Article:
stoke Meaning in the Cambridge English Dictionary
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Meaning of “stoke” in the English Dictionary

"stoke" in British English

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stokeverb [I or T]

uk   /stəʊk/  us   /stoʊk/ (also stoke up)
to ​addfuel to a ​largefire and ​move the ​fuel around with a ​stick so that it ​burns well and ​produces a lot of ​heat: Once the ​fire had been stoked up, the ​roombegan to get ​warm. to ​encouragebadideas or ​feelings in a lot of ​people: He's been ​accused of stoking up ​racialhatred in the ​region. Rumours of an ​emergencymeeting of the ​financecommittee stoked the ​atmosphere of ​crisis.
Phrasal verbs
(Definition of stoke from the Cambridge Advanced Learner’s Dictionary & Thesaurus © Cambridge University Press)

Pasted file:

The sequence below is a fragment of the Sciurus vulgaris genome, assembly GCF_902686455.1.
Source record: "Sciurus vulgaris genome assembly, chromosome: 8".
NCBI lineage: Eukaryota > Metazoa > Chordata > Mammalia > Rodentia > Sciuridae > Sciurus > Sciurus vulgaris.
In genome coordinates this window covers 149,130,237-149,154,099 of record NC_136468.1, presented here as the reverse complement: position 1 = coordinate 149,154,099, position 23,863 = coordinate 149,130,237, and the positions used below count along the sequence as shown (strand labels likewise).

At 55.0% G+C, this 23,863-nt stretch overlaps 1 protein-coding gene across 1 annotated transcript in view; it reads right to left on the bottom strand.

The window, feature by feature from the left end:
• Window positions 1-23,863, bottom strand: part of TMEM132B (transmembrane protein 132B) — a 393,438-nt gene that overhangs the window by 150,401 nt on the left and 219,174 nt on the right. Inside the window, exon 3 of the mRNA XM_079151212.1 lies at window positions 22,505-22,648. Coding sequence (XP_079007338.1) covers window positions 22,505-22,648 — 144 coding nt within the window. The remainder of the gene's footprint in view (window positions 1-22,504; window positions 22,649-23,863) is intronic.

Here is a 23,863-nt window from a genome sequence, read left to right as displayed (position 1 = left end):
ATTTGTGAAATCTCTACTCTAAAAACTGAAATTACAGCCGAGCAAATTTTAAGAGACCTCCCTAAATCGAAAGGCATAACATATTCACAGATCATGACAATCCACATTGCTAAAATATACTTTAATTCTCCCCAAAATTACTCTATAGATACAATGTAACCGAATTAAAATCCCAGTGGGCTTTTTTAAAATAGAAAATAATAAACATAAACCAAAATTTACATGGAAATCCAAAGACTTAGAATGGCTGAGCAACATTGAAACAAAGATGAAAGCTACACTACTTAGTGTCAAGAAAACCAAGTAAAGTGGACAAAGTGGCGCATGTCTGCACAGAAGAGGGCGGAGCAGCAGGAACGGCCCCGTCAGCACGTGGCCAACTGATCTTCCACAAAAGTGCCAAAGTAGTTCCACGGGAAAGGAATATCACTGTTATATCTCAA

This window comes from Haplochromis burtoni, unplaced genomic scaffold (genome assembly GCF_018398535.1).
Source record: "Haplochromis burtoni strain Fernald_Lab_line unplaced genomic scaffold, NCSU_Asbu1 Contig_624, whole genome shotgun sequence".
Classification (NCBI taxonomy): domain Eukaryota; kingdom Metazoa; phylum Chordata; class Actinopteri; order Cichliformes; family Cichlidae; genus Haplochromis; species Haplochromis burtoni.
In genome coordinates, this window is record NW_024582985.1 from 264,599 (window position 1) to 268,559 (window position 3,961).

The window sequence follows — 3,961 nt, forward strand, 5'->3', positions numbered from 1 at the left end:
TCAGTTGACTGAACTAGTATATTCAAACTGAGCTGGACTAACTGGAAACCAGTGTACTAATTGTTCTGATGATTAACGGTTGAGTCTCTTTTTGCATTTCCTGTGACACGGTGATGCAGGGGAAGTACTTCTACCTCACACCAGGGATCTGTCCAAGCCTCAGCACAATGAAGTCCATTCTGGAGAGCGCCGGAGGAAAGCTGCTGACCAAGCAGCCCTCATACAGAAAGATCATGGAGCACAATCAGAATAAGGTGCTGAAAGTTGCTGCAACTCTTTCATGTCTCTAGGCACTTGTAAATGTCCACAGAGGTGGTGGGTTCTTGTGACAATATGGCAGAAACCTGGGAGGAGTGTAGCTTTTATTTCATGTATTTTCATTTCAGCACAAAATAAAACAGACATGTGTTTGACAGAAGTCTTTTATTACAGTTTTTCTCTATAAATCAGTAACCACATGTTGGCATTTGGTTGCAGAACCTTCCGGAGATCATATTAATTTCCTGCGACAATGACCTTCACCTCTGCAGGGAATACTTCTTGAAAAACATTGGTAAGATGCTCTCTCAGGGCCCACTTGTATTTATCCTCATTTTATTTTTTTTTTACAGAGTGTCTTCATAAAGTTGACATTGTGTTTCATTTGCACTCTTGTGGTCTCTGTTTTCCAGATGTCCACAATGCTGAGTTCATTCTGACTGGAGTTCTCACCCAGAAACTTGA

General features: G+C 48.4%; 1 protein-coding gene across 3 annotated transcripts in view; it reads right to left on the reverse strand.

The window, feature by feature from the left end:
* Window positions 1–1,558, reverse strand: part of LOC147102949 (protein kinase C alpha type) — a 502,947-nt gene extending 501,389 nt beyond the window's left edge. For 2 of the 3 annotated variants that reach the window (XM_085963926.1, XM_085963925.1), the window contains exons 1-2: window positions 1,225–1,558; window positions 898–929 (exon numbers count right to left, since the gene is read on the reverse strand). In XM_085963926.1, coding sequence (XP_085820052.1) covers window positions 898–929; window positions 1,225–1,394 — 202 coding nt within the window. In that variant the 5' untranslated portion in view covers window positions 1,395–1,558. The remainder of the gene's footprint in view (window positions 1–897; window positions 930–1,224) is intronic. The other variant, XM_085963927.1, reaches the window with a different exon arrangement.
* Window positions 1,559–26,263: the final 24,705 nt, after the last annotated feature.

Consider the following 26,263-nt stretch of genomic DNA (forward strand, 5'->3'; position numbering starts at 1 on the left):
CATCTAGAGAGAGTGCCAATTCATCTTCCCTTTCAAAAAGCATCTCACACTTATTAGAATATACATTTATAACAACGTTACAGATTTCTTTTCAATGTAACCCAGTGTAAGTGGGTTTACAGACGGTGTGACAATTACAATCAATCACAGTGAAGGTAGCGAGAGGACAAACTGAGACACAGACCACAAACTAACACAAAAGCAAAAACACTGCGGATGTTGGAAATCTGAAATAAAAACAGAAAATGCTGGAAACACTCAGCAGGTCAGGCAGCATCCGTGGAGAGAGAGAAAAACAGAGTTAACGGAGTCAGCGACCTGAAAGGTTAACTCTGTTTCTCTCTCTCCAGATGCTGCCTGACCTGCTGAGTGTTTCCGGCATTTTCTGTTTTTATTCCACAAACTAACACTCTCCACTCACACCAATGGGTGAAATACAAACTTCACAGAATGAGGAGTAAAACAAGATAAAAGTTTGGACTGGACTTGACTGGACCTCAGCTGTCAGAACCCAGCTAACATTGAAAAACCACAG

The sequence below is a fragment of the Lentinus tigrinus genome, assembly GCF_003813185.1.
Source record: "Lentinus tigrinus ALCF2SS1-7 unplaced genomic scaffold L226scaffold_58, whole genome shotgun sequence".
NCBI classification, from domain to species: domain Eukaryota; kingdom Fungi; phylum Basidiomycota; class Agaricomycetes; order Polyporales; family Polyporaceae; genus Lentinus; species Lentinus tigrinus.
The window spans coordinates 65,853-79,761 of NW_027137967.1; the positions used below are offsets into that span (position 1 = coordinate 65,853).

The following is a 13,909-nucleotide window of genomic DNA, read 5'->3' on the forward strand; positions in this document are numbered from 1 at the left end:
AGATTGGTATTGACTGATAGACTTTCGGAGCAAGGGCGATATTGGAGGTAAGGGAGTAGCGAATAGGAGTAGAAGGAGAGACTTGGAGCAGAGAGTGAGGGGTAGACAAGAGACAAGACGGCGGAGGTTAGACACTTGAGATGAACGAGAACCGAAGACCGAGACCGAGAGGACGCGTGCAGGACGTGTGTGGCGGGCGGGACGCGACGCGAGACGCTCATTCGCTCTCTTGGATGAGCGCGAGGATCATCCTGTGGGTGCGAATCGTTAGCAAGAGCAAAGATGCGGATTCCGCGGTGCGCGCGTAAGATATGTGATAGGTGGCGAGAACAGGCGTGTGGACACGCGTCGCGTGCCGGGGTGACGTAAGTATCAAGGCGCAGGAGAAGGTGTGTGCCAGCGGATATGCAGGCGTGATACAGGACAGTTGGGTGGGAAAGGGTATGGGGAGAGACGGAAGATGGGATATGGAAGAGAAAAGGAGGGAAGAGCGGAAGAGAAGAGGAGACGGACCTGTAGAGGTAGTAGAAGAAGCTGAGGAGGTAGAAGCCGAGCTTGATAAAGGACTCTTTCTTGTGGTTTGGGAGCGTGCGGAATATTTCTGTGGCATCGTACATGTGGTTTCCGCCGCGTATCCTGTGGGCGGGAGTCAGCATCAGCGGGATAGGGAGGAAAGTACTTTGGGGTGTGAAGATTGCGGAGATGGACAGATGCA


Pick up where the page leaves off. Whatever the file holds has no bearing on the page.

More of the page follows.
"stoke" in American English

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stokeverb [T]

 us   /stoʊk/
to ​addfuel to a ​largeenclosedfire and move the ​fuel around so that it ​burns well and ​produces a lot of ​heat: Returning to the ​camp, he stoked the ​fire. fig. The ​flag is a ​symbol used to stoke the ​flames of (= ​increase)nationalpride.
(Definition of stoke from the Cambridge Academic Content Dictionary © Cambridge University Press)

"stoke" in Business English

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stokeverb [T]

uk   us   /stəʊk/
to encourage ​negativeideas or ​feelings about a particular ​situation: Worries about the company's future ​revenuegrowth were stoked by a ​drop in ​personalcomputersales.
(Definition of stoke from the Cambridge Business English Dictionary © Cambridge University Press)
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